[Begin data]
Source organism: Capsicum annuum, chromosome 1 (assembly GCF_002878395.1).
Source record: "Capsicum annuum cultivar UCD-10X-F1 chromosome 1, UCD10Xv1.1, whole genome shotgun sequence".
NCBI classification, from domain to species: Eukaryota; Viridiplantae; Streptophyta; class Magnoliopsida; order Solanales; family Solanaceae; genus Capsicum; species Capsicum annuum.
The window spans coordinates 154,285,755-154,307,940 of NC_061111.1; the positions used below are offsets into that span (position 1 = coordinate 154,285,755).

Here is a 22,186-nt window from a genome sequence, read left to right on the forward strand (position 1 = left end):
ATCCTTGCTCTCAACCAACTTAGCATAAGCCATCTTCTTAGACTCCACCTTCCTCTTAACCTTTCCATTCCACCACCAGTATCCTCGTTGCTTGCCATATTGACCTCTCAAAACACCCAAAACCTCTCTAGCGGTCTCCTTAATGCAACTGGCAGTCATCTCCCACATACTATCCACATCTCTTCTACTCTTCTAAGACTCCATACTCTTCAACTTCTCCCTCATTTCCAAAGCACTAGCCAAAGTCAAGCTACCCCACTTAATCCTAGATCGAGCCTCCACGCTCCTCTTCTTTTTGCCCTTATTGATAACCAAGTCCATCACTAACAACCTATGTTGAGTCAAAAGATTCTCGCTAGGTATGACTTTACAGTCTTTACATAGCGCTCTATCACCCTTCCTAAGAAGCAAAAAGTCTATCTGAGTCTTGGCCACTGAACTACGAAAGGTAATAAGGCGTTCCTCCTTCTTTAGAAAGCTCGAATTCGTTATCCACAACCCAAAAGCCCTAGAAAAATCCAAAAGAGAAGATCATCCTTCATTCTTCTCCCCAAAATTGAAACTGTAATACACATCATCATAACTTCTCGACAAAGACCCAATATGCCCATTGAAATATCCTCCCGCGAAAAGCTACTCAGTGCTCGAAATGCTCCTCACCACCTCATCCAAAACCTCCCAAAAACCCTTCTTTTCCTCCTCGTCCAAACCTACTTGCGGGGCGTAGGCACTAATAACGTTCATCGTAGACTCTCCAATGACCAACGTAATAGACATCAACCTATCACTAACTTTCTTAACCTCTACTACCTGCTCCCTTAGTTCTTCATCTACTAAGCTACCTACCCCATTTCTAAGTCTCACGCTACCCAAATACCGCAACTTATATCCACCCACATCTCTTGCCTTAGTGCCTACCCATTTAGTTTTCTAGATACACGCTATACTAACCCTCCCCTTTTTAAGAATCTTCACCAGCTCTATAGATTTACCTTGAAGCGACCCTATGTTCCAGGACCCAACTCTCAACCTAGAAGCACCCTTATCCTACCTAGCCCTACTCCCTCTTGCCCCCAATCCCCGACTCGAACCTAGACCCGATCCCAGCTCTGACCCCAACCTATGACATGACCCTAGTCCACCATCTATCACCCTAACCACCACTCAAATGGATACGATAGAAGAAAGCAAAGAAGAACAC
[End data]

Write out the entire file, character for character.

Source organism: Capsicum annuum, chromosome 1 (assembly GCF_002878395.1).
Source record: "Capsicum annuum cultivar UCD-10X-F1 chromosome 1, UCD10Xv1.1, whole genome shotgun sequence".
NCBI classification, from domain to species: Eukaryota; Viridiplantae; Streptophyta; class Magnoliopsida; order Solanales; family Solanaceae; genus Capsicum; species Capsicum annuum.
The window spans coordinates 154,285,755-154,307,940 of NC_061111.1; the positions used below are offsets into that span (position 1 = coordinate 154,285,755).

Here is a 22,186-nt window from a genome sequence, read left to right on the forward strand (position 1 = left end):
ATCCTTGCTCTCAACCAACTTAGCATAAGCCATCTTCTTAGACTCCACCTTCCTCTTAACCTTTCCATTCCACCACCAGTATCCTCGTTGCTTGCCATATTGACCTCTCAAAACACCCAAAACCTCTCTAGCGGTCTCCTTAATGCAACTGGCAGTCATCTCCCACATACTATCCACATCTCTTCTACTCTTCTAAGACTCCATACTCTTCAACTTCTCCCTCATTTCCAAAGCACTAGCCAAAGTCAAGCTACCCCACTTAATCCTAGATCGAGCCTCCACGCTCCTCTTCTTTTTGCCCTTATTGATAACCAAGTCCATCACTAACAACCTATGTTGAGTCAAAAGATTCTCGCTAGGTATGACTTTACAGTCTTTACATAGCGCTCTATCACCCTTCCTAAGAAGCAAAAAGTCTATCTGAGTCTTGGCCACTGAACTACGAAAGGTAATAAGGCGTTCCTCCTTCTTTAGAAAGCTCGAATTCGTTATCCACAACCCAAAAGCCCTAGAAAAATCCAAAAGAGAAGATCATCCTTCATTCTTCTCCCCAAAATTGAAACTGTAATACACATCATCATAACTTCTCGACAAAGACCCAATATGCCCATTGAAATATCCTCCCGCGAAAAGCTACTCAGTGCTCGAAATGCTCCTCACCACCTCATCCAAAACCTCCCAAAAACCCTTCTTTTCCTCCTCGTCCAAACCTACTTGCGGGGCGTAGGCACTAATAACGTTCATCGTAGACTCTCCAATGACCAACGTAATAGACATCAACCTATCACTAACTTTCTTAACCTCTACTACCTGCTCCCTTAGTTCTTCATCTACTAAGCTACCTACCCCATTTCTAAGTCTCACGCTACCCAAATACCGCAACTTATATCCACCCACATCTCTTGCCTTAGTGCCTACCCATTTAGTTTTCTAGATACACGCTATACTAACCCTCCCCTTTTTAAGAATCTTCACCAGCTCTATAGATTTACCTTGAAGCGACCCTATGTTCCAGGACCCAACTCTCAACCTAGAAGCACCCTTATCCTACCTAGCCCTACTCCCTCTTGCCCCCAATCCCCGACTCGAACCTAGACCCGATCCCAGCTCTGACCCCAACCTATGACATGACCCTAGTCCACCATCTATCACCCTAACCACCACTCAAATGGATACGATAGAAGAAAGCAAAGAAGAACAC